A week ago today, we were the first to report on the big core Google algorithm update - in fact, we covered it several hours before Google confirmed the update. Since then, I posted the day after reaction to the update and covered that the update was winding down. I have also been collecting a lot of survey data around sites that were impacted by this update and I have some news to share.
I reviewed over 300 sites, sites that said they were impacted by this update. The first bit of data that sorely stood out around this was that a huge percentage of the sites impacted were specifically in the medical, health, fitness, healthy lifestyle space. In fact, over 42% of the sites submitted were. Here is a pie chart showing how I personally categorized all of these sites:
I've done surveys like this before and I have never seen such a deep concentration in a specific niche before like this. It is actually shocking to me since Google said this was a global and core update - which normally means it impacts all flavors of sites, in all areas, everywhere.
Yes, many sites in other niches were impacted, such as e-commerce, insurance, finance, business to business, entertainment, deal sites, etc. The interesting thing, many of those "e-commerce" sites sell health/medical related product, so the 42% number might be closer to 50%.
This data stood out like a sore thumb. I am not sure we can just be lax about it and say this update was targeting the medical and health space. It clearly was not just health and medical but the data 100% skewed specifically to health and medical related web sites.
This ranged across all countries, languages, types of sites including blogs, doctor practices, e-commerce, advice, life style tips, and more. The one common thread was that close to 50% of these sites all were medical and health related.
The data set was over 300 sites of people who were good enough to fill out the survey. So about half of these sites were in the health and medical space, while the other half was not.
I will have more data to share from this survey, I hope. But right now, the biggest thing that stood out was this health/medical eye sore.
I am super curious to hear everyone's feedback on this. I know Marie Haynes wrote she thinks this is targeted on YMYL sites but I think we can even more narrowly say it was zoned in on health. Again, we all think it was broader but the most impacted, in my opinion, is focused on health.
Forum discussion at WebmasterWorld and Black Hat World.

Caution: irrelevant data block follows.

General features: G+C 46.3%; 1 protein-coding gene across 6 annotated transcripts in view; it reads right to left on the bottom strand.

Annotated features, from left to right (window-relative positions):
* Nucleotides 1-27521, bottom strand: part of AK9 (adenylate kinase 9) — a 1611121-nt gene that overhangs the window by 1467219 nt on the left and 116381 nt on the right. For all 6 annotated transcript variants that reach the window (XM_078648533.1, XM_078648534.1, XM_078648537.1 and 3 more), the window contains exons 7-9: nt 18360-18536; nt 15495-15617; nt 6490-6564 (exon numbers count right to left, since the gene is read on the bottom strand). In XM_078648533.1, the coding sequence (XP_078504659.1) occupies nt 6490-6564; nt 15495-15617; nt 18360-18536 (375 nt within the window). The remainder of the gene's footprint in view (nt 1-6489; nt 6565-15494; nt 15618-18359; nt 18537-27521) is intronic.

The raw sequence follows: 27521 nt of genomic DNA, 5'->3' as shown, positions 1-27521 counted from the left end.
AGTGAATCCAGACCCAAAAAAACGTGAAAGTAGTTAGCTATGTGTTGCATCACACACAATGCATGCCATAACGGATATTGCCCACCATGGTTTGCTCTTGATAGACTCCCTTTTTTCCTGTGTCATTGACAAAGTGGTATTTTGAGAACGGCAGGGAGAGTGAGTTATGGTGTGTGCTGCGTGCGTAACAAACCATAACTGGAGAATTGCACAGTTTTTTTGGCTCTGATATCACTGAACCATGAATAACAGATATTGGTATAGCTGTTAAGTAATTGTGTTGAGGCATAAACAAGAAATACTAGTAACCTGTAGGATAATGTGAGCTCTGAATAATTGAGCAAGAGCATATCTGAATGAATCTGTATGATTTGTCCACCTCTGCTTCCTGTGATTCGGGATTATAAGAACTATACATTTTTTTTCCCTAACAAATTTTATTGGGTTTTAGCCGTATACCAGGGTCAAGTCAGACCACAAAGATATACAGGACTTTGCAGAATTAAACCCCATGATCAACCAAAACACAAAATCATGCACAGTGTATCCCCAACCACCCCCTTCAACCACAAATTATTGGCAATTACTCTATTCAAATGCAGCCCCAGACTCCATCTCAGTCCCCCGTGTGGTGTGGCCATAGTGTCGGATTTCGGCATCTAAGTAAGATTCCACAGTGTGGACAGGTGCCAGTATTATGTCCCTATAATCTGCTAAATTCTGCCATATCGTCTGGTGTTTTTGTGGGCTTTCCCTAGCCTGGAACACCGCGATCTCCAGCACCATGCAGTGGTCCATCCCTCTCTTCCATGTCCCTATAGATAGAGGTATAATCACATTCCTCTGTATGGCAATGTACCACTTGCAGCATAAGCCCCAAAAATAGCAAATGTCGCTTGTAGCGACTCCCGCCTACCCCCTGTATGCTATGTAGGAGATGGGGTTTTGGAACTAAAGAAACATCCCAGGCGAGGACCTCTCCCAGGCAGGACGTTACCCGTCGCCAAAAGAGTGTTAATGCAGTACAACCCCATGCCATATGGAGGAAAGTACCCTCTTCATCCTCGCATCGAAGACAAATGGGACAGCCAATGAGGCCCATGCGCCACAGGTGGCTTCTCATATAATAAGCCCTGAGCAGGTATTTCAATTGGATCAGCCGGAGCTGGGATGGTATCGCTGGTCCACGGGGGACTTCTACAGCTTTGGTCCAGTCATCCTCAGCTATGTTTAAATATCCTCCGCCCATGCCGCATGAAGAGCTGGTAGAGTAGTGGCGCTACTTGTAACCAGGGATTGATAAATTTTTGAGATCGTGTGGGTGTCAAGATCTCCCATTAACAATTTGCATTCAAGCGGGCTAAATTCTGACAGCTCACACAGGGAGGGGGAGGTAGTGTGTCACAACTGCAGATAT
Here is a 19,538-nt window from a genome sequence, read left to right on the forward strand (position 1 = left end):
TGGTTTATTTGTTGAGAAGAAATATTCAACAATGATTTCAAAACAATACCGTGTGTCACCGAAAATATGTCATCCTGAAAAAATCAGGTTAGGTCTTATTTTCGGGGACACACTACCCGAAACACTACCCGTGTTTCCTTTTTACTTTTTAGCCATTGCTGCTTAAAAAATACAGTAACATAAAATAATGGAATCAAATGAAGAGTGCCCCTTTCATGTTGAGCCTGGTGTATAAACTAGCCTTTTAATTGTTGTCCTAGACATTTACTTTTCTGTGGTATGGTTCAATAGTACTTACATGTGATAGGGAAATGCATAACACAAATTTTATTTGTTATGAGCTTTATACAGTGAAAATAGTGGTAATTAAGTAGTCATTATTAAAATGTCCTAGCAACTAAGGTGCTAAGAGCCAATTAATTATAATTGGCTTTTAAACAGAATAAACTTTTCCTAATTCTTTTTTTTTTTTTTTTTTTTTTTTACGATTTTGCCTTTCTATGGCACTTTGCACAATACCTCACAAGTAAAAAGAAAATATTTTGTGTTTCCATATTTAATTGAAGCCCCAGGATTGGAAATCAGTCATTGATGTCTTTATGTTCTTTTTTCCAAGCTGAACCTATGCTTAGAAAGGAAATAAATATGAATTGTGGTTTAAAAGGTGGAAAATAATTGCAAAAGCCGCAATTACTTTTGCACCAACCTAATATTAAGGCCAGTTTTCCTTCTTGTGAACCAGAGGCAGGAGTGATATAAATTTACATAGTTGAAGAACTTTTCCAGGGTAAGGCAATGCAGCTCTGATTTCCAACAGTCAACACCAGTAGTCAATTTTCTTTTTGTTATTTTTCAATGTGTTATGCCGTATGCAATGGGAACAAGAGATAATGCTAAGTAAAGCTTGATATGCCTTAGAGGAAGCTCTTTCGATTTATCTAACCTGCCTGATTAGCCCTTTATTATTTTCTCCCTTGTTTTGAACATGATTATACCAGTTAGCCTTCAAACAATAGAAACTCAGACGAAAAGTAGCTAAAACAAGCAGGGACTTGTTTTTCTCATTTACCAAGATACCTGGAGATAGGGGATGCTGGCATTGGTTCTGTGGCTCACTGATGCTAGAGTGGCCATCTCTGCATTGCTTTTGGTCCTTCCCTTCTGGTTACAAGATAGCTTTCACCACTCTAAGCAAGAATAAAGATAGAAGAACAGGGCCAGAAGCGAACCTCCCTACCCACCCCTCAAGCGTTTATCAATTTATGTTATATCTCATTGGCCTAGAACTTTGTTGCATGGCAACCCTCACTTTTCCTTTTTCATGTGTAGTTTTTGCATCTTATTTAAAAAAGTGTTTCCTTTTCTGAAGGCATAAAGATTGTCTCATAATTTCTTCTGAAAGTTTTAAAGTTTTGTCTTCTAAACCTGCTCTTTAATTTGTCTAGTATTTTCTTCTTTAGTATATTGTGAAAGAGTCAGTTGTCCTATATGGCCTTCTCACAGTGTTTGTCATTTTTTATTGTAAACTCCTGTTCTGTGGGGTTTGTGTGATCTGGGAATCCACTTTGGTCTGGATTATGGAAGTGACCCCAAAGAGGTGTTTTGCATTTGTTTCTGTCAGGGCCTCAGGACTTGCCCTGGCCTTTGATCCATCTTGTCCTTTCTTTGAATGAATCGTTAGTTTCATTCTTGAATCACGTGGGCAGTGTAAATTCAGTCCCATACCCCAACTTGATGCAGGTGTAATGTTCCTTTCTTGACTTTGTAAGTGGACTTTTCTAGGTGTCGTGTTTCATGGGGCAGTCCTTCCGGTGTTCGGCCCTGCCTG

Some websites that diligently discuss search engine optimization conduct research, then find a number of interesting findings . This algorithm will have a major impact on organic visits on all websites in the world. It is noted that this algorithm has a different impact for each website per 1 August 2018.
The website that is specifically most influenced by this algorithm is the web that is engaged in health and fitness. Some webs have a significant reduction in keyword volume. While on other similar webs it shows an increase in the volume of keywords that are quite good. This condition resulted in some websites experiencing a decline in website ranking globally.
Although it is called Medic Update , it does not mean that the algorithm only affects the web in the health sector. In general, these updates also affect the web that falls into the category of YMYL (Your Money or Your Life) .
The YMYL term is used to describe content that contains topics around health, happiness, security, finance / economics, education, and e-commerce. Easily, YMYL content is content that is not just how to spend money, but also provides inner peace to its readers.
Marie Haynes , an SEO expert, in her blog took three things for the impact of this algorithm, as follows:
- The biggest impact of this algorithm is the website included in YMYL
- Many food, nutrition, and medical equipment websites have increasingly influence the presence of this algorithm
- This update also affects a number of small and local businesses in many countries, their website ranking is decreasing
It is said that Google began to use the concept of " beneficial purposes" to assess a page on a website that has content that is weighty or not. The concept works by considering whether the page has goals or benefits that affect the reader, including what the visitor then does after reading the information.
if I want to get information through the keyword "pramoedya ananta toer book", maybe I just want to read a review of the book or get information on where I can get the book. The search results page that appears will display several links that refer to both of these goals. However, if I change the keyword to "buy a book pramoedya ananta toer", Google can directly ignore the search results related to the review of the book.
Some content themes try to be sorted through the diagram below, from the themes most affected by this algorithm to the ones that are least affected:
The @searchliaison account also provides suggestions that the web that we now manage must maintain the quality of the content. The quality of content must be in line with the main goals of each web, whether it is providing useful information, selling products, or other things.
For information, Google updates its algorithm every year to 500-600 times, which changes can be classified as minor and major updates. However, most of these updates are usually minor. If you've heard of Google Panda and Google Penguin algorithms, the two algorithm names are included in the major update type.
So, have you evaluated the content of the website that you are managing? Have you met the standard 'great content' that can win the fierce battle of the latest Google algorithm?